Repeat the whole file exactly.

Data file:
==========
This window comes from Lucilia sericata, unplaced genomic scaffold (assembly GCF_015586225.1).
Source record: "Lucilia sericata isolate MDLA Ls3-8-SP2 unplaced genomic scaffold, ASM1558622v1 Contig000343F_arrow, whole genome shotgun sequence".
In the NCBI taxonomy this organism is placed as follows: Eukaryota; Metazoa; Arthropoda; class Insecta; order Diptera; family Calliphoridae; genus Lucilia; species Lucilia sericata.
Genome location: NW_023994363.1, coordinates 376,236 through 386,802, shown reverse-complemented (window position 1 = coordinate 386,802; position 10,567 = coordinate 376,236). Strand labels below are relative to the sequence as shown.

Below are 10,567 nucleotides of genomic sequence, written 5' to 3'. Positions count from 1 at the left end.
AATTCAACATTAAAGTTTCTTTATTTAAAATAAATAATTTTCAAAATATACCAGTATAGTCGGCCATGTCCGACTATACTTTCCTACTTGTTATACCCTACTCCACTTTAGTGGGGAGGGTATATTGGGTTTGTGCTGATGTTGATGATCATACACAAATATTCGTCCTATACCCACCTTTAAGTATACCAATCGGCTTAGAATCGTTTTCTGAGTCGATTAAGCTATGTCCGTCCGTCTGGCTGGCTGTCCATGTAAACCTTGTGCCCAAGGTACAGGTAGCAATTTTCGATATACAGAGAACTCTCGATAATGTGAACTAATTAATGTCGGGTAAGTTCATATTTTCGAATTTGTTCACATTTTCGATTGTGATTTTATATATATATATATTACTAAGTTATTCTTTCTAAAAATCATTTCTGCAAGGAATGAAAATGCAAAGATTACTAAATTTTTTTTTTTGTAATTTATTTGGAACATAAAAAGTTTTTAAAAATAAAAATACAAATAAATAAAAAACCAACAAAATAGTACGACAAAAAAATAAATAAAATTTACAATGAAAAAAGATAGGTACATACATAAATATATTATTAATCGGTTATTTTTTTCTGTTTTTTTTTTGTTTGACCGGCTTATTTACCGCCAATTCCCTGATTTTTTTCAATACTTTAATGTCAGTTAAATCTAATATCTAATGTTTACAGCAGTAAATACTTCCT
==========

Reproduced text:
This window comes from Lucilia sericata, unplaced genomic scaffold (assembly GCF_015586225.1).
Source record: "Lucilia sericata isolate MDLA Ls3-8-SP2 unplaced genomic scaffold, ASM1558622v1 Contig000343F_arrow, whole genome shotgun sequence".
In the NCBI taxonomy this organism is placed as follows: Eukaryota; Metazoa; Arthropoda; class Insecta; order Diptera; family Calliphoridae; genus Lucilia; species Lucilia sericata.
Genome location: NW_023994363.1, coordinates 376,236 through 386,802, shown reverse-complemented (window position 1 = coordinate 386,802; position 10,567 = coordinate 376,236). Strand labels below are relative to the sequence as shown.

Below are 10,567 nucleotides of genomic sequence, written 5' to 3'. Positions count from 1 at the left end.
AATTCAACATTAAAGTTTCTTTATTTAAAATAAATAATTTTCAAAATATACCAGTATAGTCGGCCATGTCCGACTATACTTTCCTACTTGTTATACCCTACTCCACTTTAGTGGGGAGGGTATATTGGGTTTGTGCTGATGTTGATGATCATACACAAATATTCGTCCTATACCCACCTTTAAGTATACCAATCGGCTTAGAATCGTTTTCTGAGTCGATTAAGCTATGTCCGTCCGTCTGGCTGGCTGTCCATGTAAACCTTGTGCCCAAGGTACAGGTAGCAATTTTCGATATACAGAGAACTCTCGATAATGTGAACTAATTAATGTCGGGTAAGTTCATATTTTCGAATTTGTTCACATTTTCGATTGTGATTTTATATATATATATATTACTAAGTTATTCTTTCTAAAAATCATTTCTGCAAGGAATGAAAATGCAAAGATTACTAAATTTTTTTTTTTGTAATTTATTTGGAACATAAAAAGTTTTTAAAAATAAAAATACAAATAAATAAAAAACCAACAAAATAGTACGACAAAAAAATAAATAAAATTTACAATGAAAAAAGATAGGTACATACATAAATATATTATTAATCGGTTATTTTTTTCTGTTTTTTTTTTGTTTGACCGGCTTATTTACCGCCAATTCCCTGATTTTTTTCAATACTTTAATGTCAGTTAAATCTAATATCTAATGTTTACAGCAGTAAATACTTCCT